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The Padres continue to do no wrong (or little wrong) in the last couple of games, battling the Toronto Blue Jays who have some stellar bats in their lineup. Robbie Erlin was called up and pitched well enough to earn his first major league victory as the Padres dispatched the Blue Jays 4-3 on Saturday in front of a large crowd at Petco Park.

We’ve all read about how the Padres are perceived as having a lack of pitching depth, but that’s the least of their problems. Erlin is a great example of the future of San Diego baseball, never mind he’s now been optioned back down to the minors to continue to hone his skills there.

Why is Erlin being cast back into the minors? Regardless of what you hear from the mainstream baseball writers, don’t get lost in the statistics, watch the pitcher and watch how he does his thing on the mound.

Erlin isn’t quite ready, so you put him back into the oven and let him cook a little bit. With Robbie, he needs just a little bit more command of both the fastball and the curve. Not much, but some. His pitches are crisp and he challenges hitters properly, like all good pitchers do.

Forget the statistics. When the Padres called up Burch Smith – for reasons I still don’t understand and will never be adequately explained to me by the Padres – his statistics in the minors failed to translate in the majors. Smith’s fastball is excellent, but you can’t live on only a fastball in the show. Hitters will catch up to it, and they did against Burch.

Smith will be major-league-ready in a couple of years, his ball moves well enough for that, so long as he gets his breaking stuff up to par and his change-up in line, and stops tipping off his pitches in his delivery. No doubt he’ll succeed if he can avoid injury.

With Erlin, he’s closer. If he doesn’t make the 2014 25-man roster, it would be a surprise. Padres fans got a lucky preview of what Erlin is all about on Saturday. When he spots it properly, Robbie’s curve is absolutely devastating. His fastball is there. The command is scary-close.

We saw that on Saturday. We’ll see that again in September when they expand the rosters. And we’ll see that again in 2014 when these promising pitchers continue to take the hill and make the Padres into contenders. For now, fans flock to the park when the club gives away jerseys and pet bandanas and so on, waiting for the Padres to hopefully catch up to even in the win-loss column.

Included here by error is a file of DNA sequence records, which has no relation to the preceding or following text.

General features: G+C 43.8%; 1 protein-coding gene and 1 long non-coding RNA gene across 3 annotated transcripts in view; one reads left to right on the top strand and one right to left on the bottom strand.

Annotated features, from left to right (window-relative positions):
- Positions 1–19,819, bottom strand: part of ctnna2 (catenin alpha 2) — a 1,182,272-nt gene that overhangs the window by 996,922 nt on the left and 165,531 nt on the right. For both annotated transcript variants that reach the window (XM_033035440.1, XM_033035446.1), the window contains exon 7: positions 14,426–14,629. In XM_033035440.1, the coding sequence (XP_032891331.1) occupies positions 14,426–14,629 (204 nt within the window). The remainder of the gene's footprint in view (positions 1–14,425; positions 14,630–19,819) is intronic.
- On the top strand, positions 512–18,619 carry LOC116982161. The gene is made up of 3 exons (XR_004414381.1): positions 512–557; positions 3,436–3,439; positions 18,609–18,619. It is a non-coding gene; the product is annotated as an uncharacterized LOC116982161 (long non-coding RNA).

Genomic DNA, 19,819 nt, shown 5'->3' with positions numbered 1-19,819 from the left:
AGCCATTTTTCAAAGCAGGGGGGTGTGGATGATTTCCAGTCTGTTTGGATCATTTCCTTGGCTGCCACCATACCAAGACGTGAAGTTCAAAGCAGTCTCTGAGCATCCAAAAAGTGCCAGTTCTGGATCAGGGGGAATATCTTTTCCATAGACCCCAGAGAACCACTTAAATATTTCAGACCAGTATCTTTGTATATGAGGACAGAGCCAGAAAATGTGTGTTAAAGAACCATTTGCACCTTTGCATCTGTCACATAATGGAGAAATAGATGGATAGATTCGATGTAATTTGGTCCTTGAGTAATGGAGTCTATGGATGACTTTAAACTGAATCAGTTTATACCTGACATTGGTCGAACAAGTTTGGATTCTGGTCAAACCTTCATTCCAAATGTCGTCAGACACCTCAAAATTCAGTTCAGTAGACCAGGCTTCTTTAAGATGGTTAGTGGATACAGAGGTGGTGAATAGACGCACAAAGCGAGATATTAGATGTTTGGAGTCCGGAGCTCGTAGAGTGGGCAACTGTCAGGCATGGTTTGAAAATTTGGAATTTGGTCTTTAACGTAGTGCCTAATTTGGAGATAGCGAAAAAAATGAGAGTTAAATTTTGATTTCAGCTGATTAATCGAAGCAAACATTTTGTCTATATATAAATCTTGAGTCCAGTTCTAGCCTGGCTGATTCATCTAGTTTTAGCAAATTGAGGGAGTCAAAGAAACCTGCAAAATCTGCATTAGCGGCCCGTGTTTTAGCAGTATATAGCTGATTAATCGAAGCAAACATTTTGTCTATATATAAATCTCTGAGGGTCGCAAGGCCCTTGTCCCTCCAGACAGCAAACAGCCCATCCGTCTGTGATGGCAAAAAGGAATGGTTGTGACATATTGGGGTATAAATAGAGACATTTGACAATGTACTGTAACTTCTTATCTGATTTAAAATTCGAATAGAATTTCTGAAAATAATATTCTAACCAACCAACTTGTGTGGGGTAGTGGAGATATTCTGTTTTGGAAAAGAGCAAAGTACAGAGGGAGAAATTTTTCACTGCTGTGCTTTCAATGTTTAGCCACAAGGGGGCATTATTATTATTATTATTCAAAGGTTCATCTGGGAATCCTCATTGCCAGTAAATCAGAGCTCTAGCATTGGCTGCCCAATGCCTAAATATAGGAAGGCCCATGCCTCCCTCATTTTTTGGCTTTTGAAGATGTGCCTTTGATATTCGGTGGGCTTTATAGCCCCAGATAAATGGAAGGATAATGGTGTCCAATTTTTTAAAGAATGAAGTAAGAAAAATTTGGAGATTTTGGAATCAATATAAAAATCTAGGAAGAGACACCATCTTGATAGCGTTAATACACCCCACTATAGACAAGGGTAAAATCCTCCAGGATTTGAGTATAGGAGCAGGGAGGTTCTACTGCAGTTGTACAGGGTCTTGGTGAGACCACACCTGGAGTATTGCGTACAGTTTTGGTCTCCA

Statistics can be deceiving. Often. Watch the pitcher without the box score, the hitter without the batting average. If statistics dominated who plays and who doesn’t, then Sandy Koufax would have never made the show.

Sandy wasn’t even initially offered a contract by the way, even after trying out for the New York Giants and the Pittsburgh Pirates. In his first start with the Brooklyn Dodgers, he walked eight batters in less than five innings.

And to think that Koufax got Tommy Lasorda sent down in order to make room on the roster. You really want to live by statistics? They will prove you wrong every time if you insist on believing they have anything to do with anything.

Branch Rickey saw Koufax for his fastball, not his earned run average. And Rickey saw the brilliance in Jackie Robinson, too. Sixty-six years ago on this date, Robinson was hitting only .267 so you know how that turned out in the end. To hell with the statistics, just watch the players, and you’ll learn more than most about why Robbie Erlin will be a starting pitcher in 2014 and why he’s back in the minors today.

Getting ready.


Notes:

Erlin was sent back down to AAA Tucson and the Padres recalled Brad Boxberger. Brad has been up and down as needed, reinforcing the fragile bull pen in times of peril created by 17-inning games and so on. The Padres don’t have a day off for a while, so this will be the norm, keeping fresh arms ready as needed.

Sunday, the Padres send Edinson Volquez (4-5, 5.20) to battle Toronto’s Ramon Ortiz (1-2, 5.01). Game time is 7:10 PM, radio 1090 AM and televised on Fox Sports San Diego. Because of the Rock ‘n’ Roll Marathon in San Diego, the game starts late. Ortiz will get a left-handed lineup that doesn’t include first-baseman Yonder Alonso, still nursing a bruised right hand. Get well, Yonder.

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